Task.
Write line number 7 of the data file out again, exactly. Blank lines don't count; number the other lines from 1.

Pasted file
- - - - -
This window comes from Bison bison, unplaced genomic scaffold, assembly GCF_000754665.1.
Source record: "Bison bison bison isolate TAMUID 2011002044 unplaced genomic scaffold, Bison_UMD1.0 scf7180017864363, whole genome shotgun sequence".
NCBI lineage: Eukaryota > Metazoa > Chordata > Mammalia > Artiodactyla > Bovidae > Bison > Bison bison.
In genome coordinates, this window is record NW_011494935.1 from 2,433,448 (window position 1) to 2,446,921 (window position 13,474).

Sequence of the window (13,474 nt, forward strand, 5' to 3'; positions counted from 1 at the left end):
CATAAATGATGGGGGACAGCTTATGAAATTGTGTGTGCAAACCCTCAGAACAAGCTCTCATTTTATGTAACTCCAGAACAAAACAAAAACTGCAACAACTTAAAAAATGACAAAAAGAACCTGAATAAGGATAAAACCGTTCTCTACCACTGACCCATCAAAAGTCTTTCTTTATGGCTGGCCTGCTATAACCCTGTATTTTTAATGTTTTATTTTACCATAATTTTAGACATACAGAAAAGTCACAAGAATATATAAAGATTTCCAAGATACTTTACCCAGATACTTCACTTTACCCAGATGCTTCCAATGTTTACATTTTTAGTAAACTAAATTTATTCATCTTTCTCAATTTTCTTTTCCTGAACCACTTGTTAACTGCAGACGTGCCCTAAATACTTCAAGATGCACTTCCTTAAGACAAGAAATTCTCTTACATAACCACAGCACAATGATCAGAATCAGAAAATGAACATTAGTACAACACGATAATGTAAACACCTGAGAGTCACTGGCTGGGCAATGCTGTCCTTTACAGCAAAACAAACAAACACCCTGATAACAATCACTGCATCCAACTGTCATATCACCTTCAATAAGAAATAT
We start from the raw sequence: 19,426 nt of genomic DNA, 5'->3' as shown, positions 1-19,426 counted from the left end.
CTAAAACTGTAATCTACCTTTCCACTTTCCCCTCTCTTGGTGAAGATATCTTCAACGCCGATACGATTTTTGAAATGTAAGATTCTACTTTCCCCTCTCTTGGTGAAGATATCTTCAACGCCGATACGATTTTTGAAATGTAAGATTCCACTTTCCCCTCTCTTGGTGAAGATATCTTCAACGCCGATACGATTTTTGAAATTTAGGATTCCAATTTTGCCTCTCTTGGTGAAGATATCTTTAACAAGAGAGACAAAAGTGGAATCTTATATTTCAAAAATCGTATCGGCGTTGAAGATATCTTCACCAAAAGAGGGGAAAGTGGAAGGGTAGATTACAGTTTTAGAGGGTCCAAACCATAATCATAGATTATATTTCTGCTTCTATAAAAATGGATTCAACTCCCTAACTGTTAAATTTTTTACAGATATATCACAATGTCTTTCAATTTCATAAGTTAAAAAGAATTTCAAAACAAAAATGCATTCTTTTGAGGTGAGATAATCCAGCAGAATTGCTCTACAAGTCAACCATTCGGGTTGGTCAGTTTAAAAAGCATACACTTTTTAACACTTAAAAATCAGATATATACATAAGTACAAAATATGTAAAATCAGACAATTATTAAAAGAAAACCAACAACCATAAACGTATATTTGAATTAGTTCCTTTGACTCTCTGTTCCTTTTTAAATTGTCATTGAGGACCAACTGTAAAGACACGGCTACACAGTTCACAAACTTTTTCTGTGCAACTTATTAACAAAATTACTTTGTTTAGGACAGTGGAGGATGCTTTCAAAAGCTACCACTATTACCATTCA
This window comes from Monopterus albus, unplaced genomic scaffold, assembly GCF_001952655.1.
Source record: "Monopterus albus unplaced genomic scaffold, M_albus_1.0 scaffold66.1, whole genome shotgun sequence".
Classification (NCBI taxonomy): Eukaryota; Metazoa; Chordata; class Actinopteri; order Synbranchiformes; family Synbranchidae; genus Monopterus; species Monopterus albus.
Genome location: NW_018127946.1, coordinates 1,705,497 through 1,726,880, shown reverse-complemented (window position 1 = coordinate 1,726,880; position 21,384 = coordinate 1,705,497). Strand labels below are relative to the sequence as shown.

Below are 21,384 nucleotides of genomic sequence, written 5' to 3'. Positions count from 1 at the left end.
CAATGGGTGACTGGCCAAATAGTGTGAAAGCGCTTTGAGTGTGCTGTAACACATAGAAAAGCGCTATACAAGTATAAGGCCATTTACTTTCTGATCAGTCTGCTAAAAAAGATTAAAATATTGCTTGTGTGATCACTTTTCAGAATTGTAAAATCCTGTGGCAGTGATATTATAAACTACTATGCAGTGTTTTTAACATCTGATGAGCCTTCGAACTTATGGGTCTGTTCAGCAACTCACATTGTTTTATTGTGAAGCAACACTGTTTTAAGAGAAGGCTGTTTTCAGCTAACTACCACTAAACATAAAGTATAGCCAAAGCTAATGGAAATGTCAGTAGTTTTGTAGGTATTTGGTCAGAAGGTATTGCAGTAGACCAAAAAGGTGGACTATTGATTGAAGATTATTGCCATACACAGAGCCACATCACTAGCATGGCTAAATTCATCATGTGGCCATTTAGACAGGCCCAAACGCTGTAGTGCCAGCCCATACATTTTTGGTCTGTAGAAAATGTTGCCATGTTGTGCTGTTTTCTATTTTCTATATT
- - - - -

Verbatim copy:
We start from the raw sequence: 19,426 nt of genomic DNA, 5'->3' as shown, positions 1-19,426 counted from the left end.